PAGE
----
Top-seeded Loyola withstands scare from Georgetown Greyhounds win, 12-11, after 3rd-period drought

May 18, 1998|By Paul McMullen | Paul McMullen,SUN STAFF

COLLEGE PARK -- Loyola went into the quarterfinals of the NCAA lacrosse tournament having played once in the previous 26 days, and the Greyhounds weren't exactly tested in the first half yesterday, when they sped to a seven-goal lead on Georgetown.

The Hoyas nearly caught the 'Hounds, however, as top-seeded Loyola had to sweat out a 12-11 victory at Byrd Stadium. It wasn't secured until the last 30 seconds, when wing Peter Haas controlled the final faceoff. Now the Greyhounds get Maryland in the semifinals Saturday (noon) at Rutgers.

"This would have been a disappointing season if we hadn't made the Final Four," coach Dave Cottle said. "We had never been seeded No. 1 before, and it was a completely new experience for our kids. Usually, we're the underdog. This time, we were a big favorite."

Loyola (13-1), which set a school record for wins, expected to get to the Final Four for the first time since 1990. It didn't anticipate a fight for survival against unseeded Georgetown (10-5), in its quarterfinal debut.

The Hoyas were revived by a 6-0 run, and Greg Peters got them within one goal for the second time with 31 seconds left, before Haas scooped up the draw and drew a foul, and Mark Frye killed most of the last 20 seconds. Loyola reasserted itself just enough at the end, and averted what would have been an uncharacteristic collapse.

Loyola had owned the third quarter in the regular season, when it outscored the opposition 39-13. Yesterday the Greyhounds were drilled 5-0 by Georgetown, and despite their sharp start, rust appeared to have set in after two weeks of rain and no games since a May 2 win over Johns Hopkins that sealed the No. 1 seed.

"It's great to get a bye, but it's hard to practice for two weeks against yourself," said Jamie Hanford, the defenseman who sees double duty on faceoffs. "We got a little fatigued in the second half, the heat was a big factor and we were doing stupid things. I know I got a little nervous in the second half."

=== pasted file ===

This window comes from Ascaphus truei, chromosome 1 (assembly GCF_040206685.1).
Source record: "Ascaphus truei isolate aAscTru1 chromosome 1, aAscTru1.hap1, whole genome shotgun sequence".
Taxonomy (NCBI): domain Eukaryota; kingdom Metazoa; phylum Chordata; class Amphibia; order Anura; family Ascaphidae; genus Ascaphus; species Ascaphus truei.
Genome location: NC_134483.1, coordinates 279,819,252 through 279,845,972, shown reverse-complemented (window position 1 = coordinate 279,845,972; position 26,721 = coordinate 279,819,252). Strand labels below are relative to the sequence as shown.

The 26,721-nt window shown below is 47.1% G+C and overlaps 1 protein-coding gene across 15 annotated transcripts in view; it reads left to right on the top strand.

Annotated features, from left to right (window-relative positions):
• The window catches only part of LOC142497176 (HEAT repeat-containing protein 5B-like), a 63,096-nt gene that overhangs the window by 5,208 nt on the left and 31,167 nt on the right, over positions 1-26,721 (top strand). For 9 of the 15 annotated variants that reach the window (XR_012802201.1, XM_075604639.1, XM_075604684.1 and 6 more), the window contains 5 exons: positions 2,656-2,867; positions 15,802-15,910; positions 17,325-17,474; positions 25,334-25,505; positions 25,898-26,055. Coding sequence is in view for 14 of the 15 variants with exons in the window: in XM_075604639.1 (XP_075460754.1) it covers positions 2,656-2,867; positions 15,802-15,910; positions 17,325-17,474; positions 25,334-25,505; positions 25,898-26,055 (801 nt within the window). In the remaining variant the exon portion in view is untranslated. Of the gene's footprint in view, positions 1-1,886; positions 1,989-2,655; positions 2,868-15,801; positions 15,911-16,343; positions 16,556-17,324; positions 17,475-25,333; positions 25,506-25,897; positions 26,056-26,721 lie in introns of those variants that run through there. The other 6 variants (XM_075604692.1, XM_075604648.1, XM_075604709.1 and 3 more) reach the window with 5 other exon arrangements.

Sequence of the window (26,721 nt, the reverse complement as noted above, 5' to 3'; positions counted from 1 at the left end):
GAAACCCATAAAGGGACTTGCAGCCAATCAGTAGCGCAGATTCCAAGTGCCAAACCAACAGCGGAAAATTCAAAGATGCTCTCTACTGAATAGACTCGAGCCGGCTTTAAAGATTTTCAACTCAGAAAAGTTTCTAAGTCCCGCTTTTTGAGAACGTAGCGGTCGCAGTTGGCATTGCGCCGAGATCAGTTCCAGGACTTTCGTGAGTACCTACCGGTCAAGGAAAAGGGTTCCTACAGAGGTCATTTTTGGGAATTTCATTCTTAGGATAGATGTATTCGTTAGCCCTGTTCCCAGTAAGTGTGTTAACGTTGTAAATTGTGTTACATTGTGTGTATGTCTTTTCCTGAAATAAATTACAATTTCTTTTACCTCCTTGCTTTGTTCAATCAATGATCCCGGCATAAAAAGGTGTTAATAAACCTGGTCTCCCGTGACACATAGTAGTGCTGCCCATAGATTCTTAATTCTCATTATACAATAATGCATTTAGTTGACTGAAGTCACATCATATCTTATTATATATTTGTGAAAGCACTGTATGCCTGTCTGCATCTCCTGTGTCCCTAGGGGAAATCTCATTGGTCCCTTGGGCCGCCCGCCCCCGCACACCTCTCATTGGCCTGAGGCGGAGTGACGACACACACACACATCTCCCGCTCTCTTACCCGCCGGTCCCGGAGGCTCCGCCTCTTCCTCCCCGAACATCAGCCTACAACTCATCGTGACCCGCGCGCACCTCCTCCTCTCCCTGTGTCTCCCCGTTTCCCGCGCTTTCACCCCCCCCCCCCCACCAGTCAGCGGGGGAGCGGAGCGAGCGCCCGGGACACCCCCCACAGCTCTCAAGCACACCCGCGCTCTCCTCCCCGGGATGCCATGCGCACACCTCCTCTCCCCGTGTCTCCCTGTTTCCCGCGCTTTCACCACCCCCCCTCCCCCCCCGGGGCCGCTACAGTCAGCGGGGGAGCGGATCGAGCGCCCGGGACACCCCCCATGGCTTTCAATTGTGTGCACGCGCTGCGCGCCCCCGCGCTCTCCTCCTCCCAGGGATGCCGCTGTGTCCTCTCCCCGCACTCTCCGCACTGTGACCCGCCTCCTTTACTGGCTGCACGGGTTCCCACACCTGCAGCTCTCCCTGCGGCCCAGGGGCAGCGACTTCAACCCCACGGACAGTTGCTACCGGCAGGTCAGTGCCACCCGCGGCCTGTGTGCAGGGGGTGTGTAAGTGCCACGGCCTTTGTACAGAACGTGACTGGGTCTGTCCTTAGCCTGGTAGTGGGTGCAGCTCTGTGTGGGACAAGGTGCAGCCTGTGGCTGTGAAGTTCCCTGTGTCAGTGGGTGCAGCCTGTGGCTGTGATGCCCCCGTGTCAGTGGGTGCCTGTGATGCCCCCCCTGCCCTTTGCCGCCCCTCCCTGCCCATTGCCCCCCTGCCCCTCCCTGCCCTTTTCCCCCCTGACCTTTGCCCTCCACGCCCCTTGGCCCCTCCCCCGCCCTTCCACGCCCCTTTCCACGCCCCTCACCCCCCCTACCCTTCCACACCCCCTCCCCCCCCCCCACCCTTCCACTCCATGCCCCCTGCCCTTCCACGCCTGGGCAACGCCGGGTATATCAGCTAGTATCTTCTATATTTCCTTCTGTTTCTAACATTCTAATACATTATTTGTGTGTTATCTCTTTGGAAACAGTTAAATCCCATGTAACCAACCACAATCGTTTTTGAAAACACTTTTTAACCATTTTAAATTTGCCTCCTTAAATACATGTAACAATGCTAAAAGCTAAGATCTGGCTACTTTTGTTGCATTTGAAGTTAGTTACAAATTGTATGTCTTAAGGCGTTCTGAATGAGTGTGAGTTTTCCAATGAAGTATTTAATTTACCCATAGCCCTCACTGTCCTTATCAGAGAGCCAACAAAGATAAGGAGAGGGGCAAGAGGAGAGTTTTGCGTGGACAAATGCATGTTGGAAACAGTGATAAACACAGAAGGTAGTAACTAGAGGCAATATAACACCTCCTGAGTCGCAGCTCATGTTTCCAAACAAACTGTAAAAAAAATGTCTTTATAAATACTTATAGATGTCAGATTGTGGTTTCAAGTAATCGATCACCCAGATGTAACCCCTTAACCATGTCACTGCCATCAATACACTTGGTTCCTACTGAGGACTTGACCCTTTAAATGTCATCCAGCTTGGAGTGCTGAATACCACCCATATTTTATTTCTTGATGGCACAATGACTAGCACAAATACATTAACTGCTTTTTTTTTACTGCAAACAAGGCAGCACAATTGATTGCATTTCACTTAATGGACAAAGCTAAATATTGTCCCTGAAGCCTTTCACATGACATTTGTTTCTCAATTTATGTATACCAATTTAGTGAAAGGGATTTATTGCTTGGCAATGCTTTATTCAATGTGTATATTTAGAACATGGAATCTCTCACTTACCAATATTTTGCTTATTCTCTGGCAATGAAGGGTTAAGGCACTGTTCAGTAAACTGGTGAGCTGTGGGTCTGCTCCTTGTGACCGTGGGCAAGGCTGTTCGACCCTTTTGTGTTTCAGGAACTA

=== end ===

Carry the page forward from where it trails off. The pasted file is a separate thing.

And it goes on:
Georgetown won five of the six faceoffs in the third quarter, when Loyola was shut out over a period for the first time this season. The Greyhounds' defense tired, while the offense bickered about not getting the ball.

The Hoyas cut the difference to 9-8 with 12: 17 left when Greg McCavera added to his school single-season point total with his third goal.

Mark Frye, the ace midfielder from Severna Park, ended a scoreless span of nearly 23 minutes with 10: 58 left on a drive and shot from 17 yards out. A minute later, Mike Battista got the ball to Todd Vizcarrondo, and the St. Mary's grad registered plenty of style points with an acrobatic goal.

Tim O'Shea's fourth goal made it 12-9 with 2: 44 left, but Georgetown charged one last time with an extra-man goal, then one from a difficult angle by Peters. Haas hustled in to win the ensuing faceoff, however, and order was restored.

"We did not make a lot of adjustments at halftime," Georgetown coach Dave Urick said. "The seniors just said this was not the way they wanted their season to end."

O'Shea toyed with Georgetown defenders as he pushed Loyola to a 3-0 lead in the first five minutes, and it could have been 4-0, as midfielder Kevin Quinn stole a clear and saw his long shot at an open net bounce off the crossbar. A 6-0 run over the last 19 minutes of the half built that 9-2 lead, before the 'Hounds finally faced a challenge.

It was Loyola's 19th straight win over Georgetown, but its first as a No. 1 seed. The Greyhounds earned that nod by running past Syracuse at its game, and handling Charles Street rival Johns Hopkins in a defensive struggle. Now Cottle gets his first shot this decade at Maryland, which for the first time since 1992 won't be host to the Final Four.

"That'll be a lot of fun," Cottle said. "The best thing is that we won't be playing Maryland at Byrd Stadium, we'll be playing Maryland at Rutgers."

Pub Date: 5/18/98

Baltimore Sun Articles
|
|
|
Please note the green-lined linked article text has been applied commercially without any involvement from our newsroom editors, reporters or any other editorial staff.